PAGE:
Speaktoit CEO talks about the future of natural language interface

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More often than not now, when you see someone talking on a smartphone, they're not talking to another person, they're talking to the phone itself. And it answers back, often in a playful and engaging way. How Star Trek is that? Natural language interface has evolved just over the past few years from a clunky, atonal voice interface to something out of yesterday's science fiction.

Ilya Gelfenbeyn, CEO of Speaktoit, the top-rated virtual assistant for Android, has not only played a major role in making natural language assistants a part of everyday life today, he has a vision for where it will be five years hence. That's the mark of a true visionary.

With four million downloads, Speaktoit was designed to go beyond allowing interaction with the phone and calendar. "The idea was that it should be an intelligent interface for different services, so you don’t have to launch a browser or separate apps, you just tell it whatever you want and get results," explained Gelfenbeyn. Going through a long list of possibilities, Gelfenbeyn explains that you can update your Facebook and Twitter with Speaktoit, check for places in Yelp!, search with Google or Wikipedia, or use ChaCha. "And we are expanding constantly," he notes, including introducing support for multiple languages, as well as generic dialogue so you can talk to it just because you’re bored and have nothing else to do.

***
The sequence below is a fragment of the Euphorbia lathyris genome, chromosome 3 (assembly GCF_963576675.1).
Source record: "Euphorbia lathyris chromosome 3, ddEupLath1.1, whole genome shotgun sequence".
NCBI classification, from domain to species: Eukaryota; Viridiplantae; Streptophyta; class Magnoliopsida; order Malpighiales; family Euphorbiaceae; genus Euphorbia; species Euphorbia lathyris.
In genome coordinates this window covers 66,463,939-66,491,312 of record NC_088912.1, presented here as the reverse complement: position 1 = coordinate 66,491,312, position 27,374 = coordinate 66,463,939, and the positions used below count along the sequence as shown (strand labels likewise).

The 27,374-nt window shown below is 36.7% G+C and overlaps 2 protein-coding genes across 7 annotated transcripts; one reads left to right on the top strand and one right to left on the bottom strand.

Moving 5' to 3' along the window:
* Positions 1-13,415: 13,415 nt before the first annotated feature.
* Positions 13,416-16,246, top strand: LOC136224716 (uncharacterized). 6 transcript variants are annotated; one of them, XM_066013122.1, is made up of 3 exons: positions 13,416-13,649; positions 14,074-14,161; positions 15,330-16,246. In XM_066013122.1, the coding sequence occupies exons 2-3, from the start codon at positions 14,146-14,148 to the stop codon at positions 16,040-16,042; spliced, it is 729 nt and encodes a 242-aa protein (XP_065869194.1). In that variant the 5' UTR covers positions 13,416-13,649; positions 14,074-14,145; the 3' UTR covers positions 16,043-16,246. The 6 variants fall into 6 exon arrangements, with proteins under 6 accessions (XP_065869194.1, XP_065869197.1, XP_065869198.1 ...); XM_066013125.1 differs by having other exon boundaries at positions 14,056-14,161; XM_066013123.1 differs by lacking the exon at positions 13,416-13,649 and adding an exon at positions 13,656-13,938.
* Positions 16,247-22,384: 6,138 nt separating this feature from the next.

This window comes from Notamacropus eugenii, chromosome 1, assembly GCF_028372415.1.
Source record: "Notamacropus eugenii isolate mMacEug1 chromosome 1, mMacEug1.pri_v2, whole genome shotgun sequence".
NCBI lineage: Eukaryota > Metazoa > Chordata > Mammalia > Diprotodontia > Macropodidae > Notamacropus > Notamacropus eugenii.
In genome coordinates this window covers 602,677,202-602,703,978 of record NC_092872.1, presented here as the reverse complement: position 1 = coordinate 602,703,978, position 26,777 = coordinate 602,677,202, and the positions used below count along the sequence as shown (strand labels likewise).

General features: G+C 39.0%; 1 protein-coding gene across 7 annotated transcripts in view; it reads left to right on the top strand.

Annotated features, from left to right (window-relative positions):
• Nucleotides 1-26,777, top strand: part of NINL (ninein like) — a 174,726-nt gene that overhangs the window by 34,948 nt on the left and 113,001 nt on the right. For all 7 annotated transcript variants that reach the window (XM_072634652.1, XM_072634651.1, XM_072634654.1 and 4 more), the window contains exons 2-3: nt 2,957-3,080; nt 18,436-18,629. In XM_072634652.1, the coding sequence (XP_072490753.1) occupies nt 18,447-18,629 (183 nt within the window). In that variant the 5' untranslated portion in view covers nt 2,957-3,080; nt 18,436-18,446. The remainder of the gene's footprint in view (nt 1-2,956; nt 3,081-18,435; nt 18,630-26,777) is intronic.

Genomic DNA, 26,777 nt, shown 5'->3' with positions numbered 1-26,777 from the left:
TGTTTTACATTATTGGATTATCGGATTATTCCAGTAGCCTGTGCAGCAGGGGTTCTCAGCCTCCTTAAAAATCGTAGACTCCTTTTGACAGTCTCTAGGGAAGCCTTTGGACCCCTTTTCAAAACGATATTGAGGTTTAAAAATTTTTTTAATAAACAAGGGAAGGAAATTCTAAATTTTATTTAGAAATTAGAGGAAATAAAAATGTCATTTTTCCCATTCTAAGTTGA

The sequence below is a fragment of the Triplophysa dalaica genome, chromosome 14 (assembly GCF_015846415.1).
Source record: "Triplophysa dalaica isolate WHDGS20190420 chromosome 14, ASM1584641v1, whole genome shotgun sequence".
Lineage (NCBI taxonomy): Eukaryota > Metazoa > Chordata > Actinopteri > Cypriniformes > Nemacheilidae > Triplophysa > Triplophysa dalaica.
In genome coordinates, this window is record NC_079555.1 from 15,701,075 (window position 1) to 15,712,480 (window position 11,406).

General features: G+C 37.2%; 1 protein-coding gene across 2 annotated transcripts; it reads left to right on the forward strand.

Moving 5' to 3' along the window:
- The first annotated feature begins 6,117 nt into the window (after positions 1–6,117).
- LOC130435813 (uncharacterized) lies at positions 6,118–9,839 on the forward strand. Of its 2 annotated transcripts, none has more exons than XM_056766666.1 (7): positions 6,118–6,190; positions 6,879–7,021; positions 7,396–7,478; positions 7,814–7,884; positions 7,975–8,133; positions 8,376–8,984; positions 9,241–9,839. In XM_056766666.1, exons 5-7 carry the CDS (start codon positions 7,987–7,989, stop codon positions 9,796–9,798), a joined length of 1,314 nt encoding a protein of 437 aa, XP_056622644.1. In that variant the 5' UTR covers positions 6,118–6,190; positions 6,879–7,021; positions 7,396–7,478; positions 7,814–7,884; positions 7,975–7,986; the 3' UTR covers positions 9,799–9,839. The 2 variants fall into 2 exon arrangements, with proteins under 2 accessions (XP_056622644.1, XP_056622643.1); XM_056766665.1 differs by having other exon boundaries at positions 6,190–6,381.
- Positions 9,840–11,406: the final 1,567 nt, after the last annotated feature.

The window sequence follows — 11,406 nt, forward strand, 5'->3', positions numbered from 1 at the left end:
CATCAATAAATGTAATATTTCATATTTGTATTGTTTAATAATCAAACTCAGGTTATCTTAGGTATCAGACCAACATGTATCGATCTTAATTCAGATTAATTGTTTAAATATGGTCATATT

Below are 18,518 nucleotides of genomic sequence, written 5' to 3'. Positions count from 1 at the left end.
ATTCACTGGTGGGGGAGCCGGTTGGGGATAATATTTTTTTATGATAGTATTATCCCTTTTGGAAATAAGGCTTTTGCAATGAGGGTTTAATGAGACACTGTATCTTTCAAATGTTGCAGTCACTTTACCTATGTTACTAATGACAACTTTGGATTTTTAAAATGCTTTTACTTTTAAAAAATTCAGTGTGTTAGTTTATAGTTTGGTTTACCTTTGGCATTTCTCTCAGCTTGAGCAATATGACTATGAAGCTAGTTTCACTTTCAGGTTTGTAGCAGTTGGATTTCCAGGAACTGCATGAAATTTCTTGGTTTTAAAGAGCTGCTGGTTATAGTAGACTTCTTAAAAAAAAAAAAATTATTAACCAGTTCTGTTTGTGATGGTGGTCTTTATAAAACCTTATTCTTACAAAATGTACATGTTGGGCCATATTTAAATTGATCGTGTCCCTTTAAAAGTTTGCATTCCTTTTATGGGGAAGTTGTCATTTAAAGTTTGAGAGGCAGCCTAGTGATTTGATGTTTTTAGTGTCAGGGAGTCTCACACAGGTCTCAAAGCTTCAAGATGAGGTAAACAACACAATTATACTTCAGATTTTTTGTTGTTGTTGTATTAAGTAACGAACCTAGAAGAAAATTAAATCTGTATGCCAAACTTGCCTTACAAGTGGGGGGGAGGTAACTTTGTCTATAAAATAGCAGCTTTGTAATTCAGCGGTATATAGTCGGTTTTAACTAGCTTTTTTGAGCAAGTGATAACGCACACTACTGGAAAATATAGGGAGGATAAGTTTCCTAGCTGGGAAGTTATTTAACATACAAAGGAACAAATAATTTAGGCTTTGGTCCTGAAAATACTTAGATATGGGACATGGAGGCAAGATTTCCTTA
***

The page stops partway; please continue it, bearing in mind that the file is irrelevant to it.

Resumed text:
And if that's not enough, the app has a major focus on the avatars. It may seem a minor point, but the ability to choose one's own avatar makes the personal assistant all the more realistic.

A natural language based personal assistant is "smart"—that is, it learns over time. If you've ever played with one of these apps, you get surprised every now and then with the responses, and with the range of oddball questions you can ask. The goal of course, is to make the assistant seem as realistic as possible, and capable of holding, at least almost, a real conversation and not just a simple question-and-answer dialogue. Gelfenbeyn explained how this works. "We're trying to support generic dialogue, so you can just discuss your mood, or talk about random stuff with the assistant. And that helps us to involve our users. The user starts to ask different types of questions, and then even if this particular service is not yet supported by us, we get statistics that, for example, this particular request is typically asked, and we add this functionality. And it's not just a single question and answer. We take into account your preferences, we ask you qualifying questions, take into account where you are, and what you were talking about just before."

It seems then, that the virtual assistant gets smarter—actually "learns" over time. Looking into the future, Gelfenbeyn envisions being able to get assistance whenever needed, without even having to launch the assistant and ask a question.

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